Undercover police officer Kell has crossed the line. He’s become trapped in an abusive relationship with his violent thug of a boss and sees no way back without wrecking months of work. The hope of ever being involved with someone who respects him seems a distant dream.
Private investigator Gethin is depressed that the bulk of his work involves following unfaithful partners. He knows just what it’s like to be cheated on. Even worse, his relationship with his ex is complicated and Gethin can see no way of breaking free of a guy who so desperately needs him.
A chance encounter brings Kell and Gethin together, entwining their lives with secrets and danger. They both have reasons to keep things casual. But there are consequences to zipless fucks. Not only do they have to survive people trying to kill them, they need to trust each other and keep their wits about them, while ensuring their hearts stay intact.
Little guest post – FACT IS STRANGER THAN FICTION
It’s much easier when writing a story to set the tale in places you know reasonably well. When I started out writing, I set my stories in New York and then Bogota but I’d never been out of the UK. Now, I know better though Google is so good at providing relevant information, I don’t feel quite so pressurized to stick to places I know.
In Drawn In, I needed to use a beach on the south coast of the UK that was dark and quiet. Suitable for people smuggling. I decided on Pett Level Road, Winchelsea Beach. I checked it out on Google Earth and it looked perfect. Then to my disbelief, on 4 Aug 2016, five Iranians who’d crossed the Channel in a dinghy landed in exactly the spot I’d chosen. If the book had already been published, I might have worried!
Picture of the beach shown below © Copyright Oast House Archive and licensed for reuse under this Creative Commons Licence
The cat yowled as Gethin pulled back into the traffic. He could hear it scratching at the inside of the carrier. He’d never had a pet as a kid though he’d lived in foster homes that had dogs. No cats. Gethin never bothered getting attached to anything or anyone. After his parents died, nothing had been permanent in his life.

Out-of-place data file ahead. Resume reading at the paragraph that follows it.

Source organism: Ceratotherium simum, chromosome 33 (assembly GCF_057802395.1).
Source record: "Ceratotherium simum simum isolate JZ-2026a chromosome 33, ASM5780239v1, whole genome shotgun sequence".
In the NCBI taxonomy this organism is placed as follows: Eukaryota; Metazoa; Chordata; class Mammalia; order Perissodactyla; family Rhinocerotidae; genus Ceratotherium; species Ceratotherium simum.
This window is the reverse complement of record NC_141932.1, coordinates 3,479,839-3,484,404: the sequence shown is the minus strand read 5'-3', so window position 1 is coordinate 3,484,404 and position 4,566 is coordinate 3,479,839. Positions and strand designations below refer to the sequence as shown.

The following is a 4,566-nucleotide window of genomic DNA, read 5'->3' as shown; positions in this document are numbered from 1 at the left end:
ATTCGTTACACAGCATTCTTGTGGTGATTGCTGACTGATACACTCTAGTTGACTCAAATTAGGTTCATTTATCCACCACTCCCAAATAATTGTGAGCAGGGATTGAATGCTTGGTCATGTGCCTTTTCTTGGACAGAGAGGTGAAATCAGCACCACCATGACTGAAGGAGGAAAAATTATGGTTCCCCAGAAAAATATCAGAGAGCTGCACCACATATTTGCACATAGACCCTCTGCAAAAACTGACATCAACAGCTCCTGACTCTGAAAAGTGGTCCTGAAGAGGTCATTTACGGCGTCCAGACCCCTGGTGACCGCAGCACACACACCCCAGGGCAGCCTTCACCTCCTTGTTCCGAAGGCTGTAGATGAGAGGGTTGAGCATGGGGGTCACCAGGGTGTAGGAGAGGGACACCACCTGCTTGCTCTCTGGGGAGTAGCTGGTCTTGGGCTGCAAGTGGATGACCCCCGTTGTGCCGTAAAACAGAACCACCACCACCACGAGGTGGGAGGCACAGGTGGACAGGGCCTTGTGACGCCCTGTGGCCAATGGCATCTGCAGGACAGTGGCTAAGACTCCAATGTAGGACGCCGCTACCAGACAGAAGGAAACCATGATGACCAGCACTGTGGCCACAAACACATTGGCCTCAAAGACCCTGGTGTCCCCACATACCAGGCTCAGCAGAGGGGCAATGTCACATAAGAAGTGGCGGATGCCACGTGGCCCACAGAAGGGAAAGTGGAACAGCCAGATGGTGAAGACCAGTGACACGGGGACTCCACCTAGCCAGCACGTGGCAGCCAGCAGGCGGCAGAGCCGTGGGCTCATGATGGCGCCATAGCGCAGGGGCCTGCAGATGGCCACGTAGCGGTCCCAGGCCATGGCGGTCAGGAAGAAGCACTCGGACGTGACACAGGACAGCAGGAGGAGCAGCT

He hadn’t realised the cat was out of the bag until the damn thing leapt onto his lap with an outraged snarl and sank its claws into his thigh. He almost drove off the road.
“Jesus Christ. Get off.” He tried to grab the thing by the scruff of the neck and it scratched his hand. “Ouch.”
Gethin was on the motorway, not supposed to pull onto the hard shoulder unless it was an emergency. Unexpectedly sharing a car with a wild animal counted as an emergency. The cat hissed like a pissed off snake and jumped onto the top of the dashboard. Gethin flicked his indicator, pulled off and put on his hazard lights.
No way was he opening a door and risking the animal making a break for it. He unfastened his seatbelt and reached to grab the carrier from the backseat. He had no idea how the thing had escaped.
“Should have called you Houdini,” he muttered.
Wrestling the animal back to safety proved tricky. The cat braced its legs to try and stop Gethin sliding him in, gripping the outside of the carrier with sharp claws. A moment later, Gethin had more scratches and the cat lay sprawled in the footwell, its malevolent stare making its feelings quite clear.
“Nice, kitty.” Vile, spitting, fucking bastard. His hand was bleeding.
Subtlety and speed were called for. Gethin distracted with one hand while he made a grab with the other, and managed to get a firm grip on the back of the cat’s neck.
“There. That wasn’t so bad. Just calm down.”
He stroked it a couple of times, and the cat growled. Before it could wriggle free, he shoved it backward into the carrier and breathed a sigh of relief when he’d pushed the metal gate closed. He clipped the fastening in place. Oh fuck. Two fastenings. That’s what he’d done wrong. The cat’s yowls and hisses increased in volume.
“I love you too.”
He resisted the impulse to toss the carrier on the backseat, and instead put it there carefully before switching off his warning lights and pulling onto the carriageway.
When he’d parked outside the motel, he called Dieter’s mother. “I’m outside. Bring something to cover the cat. They might not allow them in the room.”
“I’ll be out in a minute.”
Gethin was desperate for a coffee. He was shattered. He yawned and rubbed at the scratch marks on his hands.
Zena opened the car door and slipped into the passenger seat. She glanced in the back and sighed. “That’s not Tigga.”
“What? He was outside your house. It says Tigger on his collar.”
“That’s Miranda’s cat. He’s called Tigger with an er not an a, and there’s no white tip at the end of his tail.”
“Oh fuck,” Gethin muttered.
Where to find Barbara